CNN's Brian Stelter and Oliver Darcy on Monday penned an OpEd blaming "right-wing media" for being "election dead-enders." According to the pair, conservative media is "peddling their audiences false hope that Trump could emerge victorious."
What's interesting is Stelter and Darcy cite various conservative personalities, like Rush Limbaugh, referring to Joe Biden as the "so-called President-elect" as their reason for believing that those of us on the right are peddling "disinformation." No, we're simply pointing out that there are a number of lawsuits and legal battles that need to play out before Joe Biden or Donald Trump are declared the winner. It's not as cut and dry as these two would like us all to believe.
Amazingly, they're going to school us about how "networks don't choose the president." Last I checked it was major networks "projecting" winners, not merely relying on final voting totals to call states for the candidates.
The networks don't choose the president, of course, they just report on the results of the voting in each state. And the court battle over the 2000 election involved a single state with only hundreds of votes separating the two candidates and a legitimate court battle, not multiple states that Biden is winning by tens of thousands of votes and no legal case experts think will be successful.
But media-bashing is a throughline among Trump dead-enders. On Fox, Greg Gutfeld mocked the media and the Democrats for converging "on one message." On Breitbart, which was once headed by Trump's former chief strategist Steve Bannon, the top headline on Monday described the news media as "desperate to close the books" on the "contested election." The headline featured an opinion column that said, "'President-elect'? Not so fast."
Even though Fox News has come under fire from conservatives for being the first network to call Arizona for Biden, calling the overall race for Biden, and even moving away from Kayleigh McEnany's press conference, the CNN duo isn't happy that Fox is still covering the Trump campaign.
But, despite some brief isolated moments across the network's 24 hours of programming, Fox's newscasts have still heavily covered Trump's efforts to challenge the results of the election, giving his far-fetched effort a sense of legitimacy.
Bret Baier, the network's chief political anchor, vowed over the weekend that the channel will not "stop digging and following up on leads and following up on indicators" of voter fraud, even though he acknowledged there is no such evidence to date.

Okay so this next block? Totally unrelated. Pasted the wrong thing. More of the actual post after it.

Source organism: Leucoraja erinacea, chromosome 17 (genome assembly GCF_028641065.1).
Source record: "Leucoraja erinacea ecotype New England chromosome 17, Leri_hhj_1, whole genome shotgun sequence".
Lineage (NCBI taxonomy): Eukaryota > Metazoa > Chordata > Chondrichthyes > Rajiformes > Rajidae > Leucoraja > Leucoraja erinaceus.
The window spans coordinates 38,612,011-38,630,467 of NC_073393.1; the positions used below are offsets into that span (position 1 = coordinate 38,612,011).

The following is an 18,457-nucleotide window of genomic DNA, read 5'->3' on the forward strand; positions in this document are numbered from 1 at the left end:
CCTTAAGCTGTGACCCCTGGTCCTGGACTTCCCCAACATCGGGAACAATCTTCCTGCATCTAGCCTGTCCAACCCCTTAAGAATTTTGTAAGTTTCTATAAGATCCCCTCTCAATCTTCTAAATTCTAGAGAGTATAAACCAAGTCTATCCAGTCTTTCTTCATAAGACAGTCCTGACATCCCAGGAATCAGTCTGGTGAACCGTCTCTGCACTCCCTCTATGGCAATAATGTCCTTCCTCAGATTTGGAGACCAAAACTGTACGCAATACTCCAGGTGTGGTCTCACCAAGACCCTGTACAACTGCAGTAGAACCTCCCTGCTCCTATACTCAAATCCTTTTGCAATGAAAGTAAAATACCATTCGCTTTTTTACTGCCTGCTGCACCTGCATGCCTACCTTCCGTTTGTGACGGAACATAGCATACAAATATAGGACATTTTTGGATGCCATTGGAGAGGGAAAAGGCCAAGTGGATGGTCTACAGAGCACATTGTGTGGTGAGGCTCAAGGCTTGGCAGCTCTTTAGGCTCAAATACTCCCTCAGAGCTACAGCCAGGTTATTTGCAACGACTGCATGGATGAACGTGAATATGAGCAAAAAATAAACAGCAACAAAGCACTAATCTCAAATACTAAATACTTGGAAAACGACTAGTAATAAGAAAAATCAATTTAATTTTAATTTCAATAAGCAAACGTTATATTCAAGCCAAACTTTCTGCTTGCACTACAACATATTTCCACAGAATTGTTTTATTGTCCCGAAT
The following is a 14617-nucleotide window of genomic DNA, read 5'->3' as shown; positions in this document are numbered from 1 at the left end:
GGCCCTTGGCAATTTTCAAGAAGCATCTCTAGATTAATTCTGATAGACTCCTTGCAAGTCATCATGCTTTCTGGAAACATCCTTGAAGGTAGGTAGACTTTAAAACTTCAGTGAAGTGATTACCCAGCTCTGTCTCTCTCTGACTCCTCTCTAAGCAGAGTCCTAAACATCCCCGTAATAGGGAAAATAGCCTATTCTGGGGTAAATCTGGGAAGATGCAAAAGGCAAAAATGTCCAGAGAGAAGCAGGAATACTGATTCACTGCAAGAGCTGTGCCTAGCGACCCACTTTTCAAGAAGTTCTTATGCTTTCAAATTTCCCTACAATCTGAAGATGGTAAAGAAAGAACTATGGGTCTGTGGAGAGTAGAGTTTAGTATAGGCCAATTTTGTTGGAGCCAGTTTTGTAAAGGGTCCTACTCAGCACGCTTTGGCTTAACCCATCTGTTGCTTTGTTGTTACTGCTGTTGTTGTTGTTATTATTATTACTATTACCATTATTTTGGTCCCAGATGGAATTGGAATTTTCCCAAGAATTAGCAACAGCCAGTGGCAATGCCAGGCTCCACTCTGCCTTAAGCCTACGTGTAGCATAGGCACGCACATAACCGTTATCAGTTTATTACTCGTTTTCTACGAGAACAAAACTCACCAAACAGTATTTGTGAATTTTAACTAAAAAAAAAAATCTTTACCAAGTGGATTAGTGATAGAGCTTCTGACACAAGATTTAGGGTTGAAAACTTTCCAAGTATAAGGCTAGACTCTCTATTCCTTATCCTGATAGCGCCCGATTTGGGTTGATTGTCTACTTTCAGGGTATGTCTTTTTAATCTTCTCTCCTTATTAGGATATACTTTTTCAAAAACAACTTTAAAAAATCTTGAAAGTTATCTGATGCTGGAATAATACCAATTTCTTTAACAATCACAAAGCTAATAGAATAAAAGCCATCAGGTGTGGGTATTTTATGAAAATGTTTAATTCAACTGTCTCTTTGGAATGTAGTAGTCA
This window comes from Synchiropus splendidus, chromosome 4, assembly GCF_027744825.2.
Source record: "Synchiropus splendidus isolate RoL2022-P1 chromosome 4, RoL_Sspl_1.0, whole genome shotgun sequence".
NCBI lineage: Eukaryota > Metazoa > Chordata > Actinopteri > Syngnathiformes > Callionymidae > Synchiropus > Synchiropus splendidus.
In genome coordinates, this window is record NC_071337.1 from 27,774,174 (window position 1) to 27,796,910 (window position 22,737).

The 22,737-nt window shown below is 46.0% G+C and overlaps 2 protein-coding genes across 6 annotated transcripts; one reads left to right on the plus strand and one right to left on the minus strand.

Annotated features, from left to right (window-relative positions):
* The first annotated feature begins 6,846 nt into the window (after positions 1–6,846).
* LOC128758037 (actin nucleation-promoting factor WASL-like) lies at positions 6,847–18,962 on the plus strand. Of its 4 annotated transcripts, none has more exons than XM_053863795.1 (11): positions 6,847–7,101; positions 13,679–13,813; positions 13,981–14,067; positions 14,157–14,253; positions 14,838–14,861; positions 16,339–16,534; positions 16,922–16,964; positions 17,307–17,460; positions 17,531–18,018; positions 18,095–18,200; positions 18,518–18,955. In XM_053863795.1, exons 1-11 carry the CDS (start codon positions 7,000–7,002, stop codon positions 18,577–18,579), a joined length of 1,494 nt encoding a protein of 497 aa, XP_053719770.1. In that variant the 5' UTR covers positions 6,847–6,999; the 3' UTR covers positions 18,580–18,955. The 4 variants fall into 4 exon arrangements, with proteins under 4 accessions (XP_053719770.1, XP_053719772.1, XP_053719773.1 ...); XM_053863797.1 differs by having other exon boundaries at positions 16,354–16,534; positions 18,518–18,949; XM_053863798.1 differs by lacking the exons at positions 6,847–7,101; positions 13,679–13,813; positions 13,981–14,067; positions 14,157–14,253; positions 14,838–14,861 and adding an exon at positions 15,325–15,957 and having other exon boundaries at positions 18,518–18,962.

That trend continued on Monday as the legal challenges ate up much of the network's air time.
Darcy explained more on his Twitter feed:
I do not think most people fully appreciate the disinformation campaign taking place right now in right-wing media to de-legitimize Biden as President-elect. It has totally saturated coverage. It's everywhere.— Oliver Darcy (@oliverdarcy) November 10, 2020
This matters. Right-wing media has a firm grip on the Republican Party. GOP senators will be encouraged to play along with this nonsense. And the ones who don't will probably be less likely to speak out over fear of facing the wrath of propagandists like Hannity, Limbaugh, etc.— Oliver Darcy (@oliverdarcy) November 10, 2020
The American people have a right to know what's really going on. They have a right to know that whistleblowers from the USPS have stepped forward saying ballots have allegedly been backdated, that poll watchers couldn't observe ballot counting, that "glitches" and "human error" have impacted voting totals. The American people have a right to know that the President of the United States and his re-election campaign are challenging decisions state and local officials made.
If there were one or two instances of "voting irregularities" or allegations of voter fraud, that would be one thing. But we've heard about them repeatedly from multiple sources. Witnesses have filed affidavit – under penalty of perjury – that they witnessed, heard or experienced something that was illegal.
The reason so many of us on the right are pointing to things that don't sit right is because we want to make sure our election process if safe, fair, and protected. We want every person's vote – who followed the rules and guidelines – to count. If these allegations are looked into, found to be false and it turned out Biden actually won this election, the majority of us would accept that. What we don't accept is pushing aside merit-based allegations that deserve an investigation simply because it's easier to say everything is hunky dory.